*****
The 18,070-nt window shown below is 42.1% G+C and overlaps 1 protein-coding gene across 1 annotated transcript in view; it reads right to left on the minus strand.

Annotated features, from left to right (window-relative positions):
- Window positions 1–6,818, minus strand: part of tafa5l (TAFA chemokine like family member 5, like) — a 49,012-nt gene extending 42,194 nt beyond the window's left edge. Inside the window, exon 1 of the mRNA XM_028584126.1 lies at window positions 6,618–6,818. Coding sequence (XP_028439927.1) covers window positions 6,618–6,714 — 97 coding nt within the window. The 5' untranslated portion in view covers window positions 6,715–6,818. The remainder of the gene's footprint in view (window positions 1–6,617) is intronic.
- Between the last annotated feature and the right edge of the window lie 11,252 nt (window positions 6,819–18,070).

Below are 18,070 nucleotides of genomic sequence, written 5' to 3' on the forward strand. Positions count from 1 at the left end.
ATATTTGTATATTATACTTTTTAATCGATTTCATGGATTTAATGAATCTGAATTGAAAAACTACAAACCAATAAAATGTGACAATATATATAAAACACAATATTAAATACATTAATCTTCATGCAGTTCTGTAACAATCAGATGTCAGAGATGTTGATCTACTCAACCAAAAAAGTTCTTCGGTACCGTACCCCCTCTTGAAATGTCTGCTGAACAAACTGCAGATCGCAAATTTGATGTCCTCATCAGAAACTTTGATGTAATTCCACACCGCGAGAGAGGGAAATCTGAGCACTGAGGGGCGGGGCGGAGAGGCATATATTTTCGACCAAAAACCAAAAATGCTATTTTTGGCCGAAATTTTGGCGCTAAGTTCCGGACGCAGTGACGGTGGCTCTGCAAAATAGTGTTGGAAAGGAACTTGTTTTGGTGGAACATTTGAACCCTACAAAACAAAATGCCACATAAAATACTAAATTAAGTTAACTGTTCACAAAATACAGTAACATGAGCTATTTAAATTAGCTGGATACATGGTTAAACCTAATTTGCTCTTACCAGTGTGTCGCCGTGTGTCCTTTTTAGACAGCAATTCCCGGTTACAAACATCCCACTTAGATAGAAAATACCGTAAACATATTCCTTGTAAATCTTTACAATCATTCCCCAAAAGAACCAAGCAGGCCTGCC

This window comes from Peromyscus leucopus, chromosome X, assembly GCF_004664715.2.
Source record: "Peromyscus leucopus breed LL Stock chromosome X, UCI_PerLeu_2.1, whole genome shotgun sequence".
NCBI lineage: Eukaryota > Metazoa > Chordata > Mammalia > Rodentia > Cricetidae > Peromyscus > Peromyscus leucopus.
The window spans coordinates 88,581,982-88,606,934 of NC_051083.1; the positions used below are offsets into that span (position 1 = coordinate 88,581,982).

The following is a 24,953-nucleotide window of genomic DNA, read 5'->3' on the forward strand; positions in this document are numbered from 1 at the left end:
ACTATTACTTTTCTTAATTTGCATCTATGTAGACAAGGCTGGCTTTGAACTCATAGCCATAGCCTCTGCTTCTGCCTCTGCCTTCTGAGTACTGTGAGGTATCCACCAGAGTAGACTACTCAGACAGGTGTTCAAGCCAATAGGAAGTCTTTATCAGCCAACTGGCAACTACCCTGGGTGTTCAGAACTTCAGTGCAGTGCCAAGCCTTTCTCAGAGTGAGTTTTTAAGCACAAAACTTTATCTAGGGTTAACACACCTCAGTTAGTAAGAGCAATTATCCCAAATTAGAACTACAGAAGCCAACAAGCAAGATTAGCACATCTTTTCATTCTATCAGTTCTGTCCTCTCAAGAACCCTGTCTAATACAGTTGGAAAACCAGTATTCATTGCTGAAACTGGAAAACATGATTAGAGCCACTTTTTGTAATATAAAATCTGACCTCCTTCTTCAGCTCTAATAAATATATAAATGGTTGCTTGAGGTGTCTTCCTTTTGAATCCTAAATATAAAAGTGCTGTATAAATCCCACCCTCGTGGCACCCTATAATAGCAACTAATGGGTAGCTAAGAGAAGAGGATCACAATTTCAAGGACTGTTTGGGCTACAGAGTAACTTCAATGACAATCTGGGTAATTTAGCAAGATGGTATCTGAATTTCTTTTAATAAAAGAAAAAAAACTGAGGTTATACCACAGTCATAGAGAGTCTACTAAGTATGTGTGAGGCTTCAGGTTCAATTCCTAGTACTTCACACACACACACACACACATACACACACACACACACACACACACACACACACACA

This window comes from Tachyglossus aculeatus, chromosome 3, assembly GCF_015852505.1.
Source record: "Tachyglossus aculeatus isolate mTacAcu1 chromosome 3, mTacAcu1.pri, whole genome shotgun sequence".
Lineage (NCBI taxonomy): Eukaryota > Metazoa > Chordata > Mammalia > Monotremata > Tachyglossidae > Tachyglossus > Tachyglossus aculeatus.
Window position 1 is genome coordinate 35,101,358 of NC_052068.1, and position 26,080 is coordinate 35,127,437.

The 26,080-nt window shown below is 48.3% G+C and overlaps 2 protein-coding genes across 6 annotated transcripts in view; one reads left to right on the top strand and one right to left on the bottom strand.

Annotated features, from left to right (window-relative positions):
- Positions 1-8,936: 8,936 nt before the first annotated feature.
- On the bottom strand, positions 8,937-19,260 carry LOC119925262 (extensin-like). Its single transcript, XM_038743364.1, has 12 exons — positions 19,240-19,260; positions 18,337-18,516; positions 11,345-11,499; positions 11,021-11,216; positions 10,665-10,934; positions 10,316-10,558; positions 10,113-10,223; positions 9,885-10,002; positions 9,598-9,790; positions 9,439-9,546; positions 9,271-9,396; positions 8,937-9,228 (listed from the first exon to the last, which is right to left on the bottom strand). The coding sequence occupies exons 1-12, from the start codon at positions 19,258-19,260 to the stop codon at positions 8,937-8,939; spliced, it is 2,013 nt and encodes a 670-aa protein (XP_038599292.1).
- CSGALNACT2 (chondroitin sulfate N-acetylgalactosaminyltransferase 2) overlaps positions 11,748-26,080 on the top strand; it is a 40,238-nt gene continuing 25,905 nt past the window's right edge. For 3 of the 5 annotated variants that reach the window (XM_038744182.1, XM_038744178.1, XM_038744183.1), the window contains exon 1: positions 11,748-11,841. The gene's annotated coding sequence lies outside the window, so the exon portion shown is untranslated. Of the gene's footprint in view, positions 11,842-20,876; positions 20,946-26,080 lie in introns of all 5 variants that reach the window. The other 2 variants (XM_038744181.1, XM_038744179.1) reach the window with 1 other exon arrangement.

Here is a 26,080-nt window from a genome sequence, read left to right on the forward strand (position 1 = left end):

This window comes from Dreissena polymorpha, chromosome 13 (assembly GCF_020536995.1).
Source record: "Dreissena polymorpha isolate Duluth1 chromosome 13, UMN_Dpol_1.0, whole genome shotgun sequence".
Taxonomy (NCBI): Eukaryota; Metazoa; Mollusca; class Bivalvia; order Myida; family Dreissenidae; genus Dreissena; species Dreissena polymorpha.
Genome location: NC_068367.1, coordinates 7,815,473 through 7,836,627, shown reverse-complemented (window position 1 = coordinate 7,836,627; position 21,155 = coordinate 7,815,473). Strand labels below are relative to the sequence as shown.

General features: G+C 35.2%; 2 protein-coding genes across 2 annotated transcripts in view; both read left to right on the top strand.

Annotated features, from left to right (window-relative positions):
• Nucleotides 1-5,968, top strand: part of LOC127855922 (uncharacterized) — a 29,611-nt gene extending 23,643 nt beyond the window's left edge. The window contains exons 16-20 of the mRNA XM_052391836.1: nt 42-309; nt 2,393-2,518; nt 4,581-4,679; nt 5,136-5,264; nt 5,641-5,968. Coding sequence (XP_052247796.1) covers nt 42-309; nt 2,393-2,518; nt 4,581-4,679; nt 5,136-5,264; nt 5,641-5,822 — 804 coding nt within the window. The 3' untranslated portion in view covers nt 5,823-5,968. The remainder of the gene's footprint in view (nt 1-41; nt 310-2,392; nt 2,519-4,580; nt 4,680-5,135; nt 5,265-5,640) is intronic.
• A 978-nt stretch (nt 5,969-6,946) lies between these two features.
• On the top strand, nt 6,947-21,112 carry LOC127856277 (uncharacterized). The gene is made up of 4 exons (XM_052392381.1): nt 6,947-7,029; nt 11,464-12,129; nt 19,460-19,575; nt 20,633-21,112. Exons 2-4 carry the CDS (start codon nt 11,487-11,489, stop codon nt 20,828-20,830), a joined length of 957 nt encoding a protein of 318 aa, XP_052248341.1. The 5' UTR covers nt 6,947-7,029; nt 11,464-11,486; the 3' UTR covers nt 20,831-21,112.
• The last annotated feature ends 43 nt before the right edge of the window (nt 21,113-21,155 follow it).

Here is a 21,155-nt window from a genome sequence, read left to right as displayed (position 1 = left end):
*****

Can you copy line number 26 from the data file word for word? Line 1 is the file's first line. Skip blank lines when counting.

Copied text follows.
Genome location: NC_068367.1, coordinates 7,815,473 through 7,836,627, shown reverse-complemented (window position 1 = coordinate 7,836,627; position 21,155 = coordinate 7,815,473). Strand labels below are relative to the sequence as shown.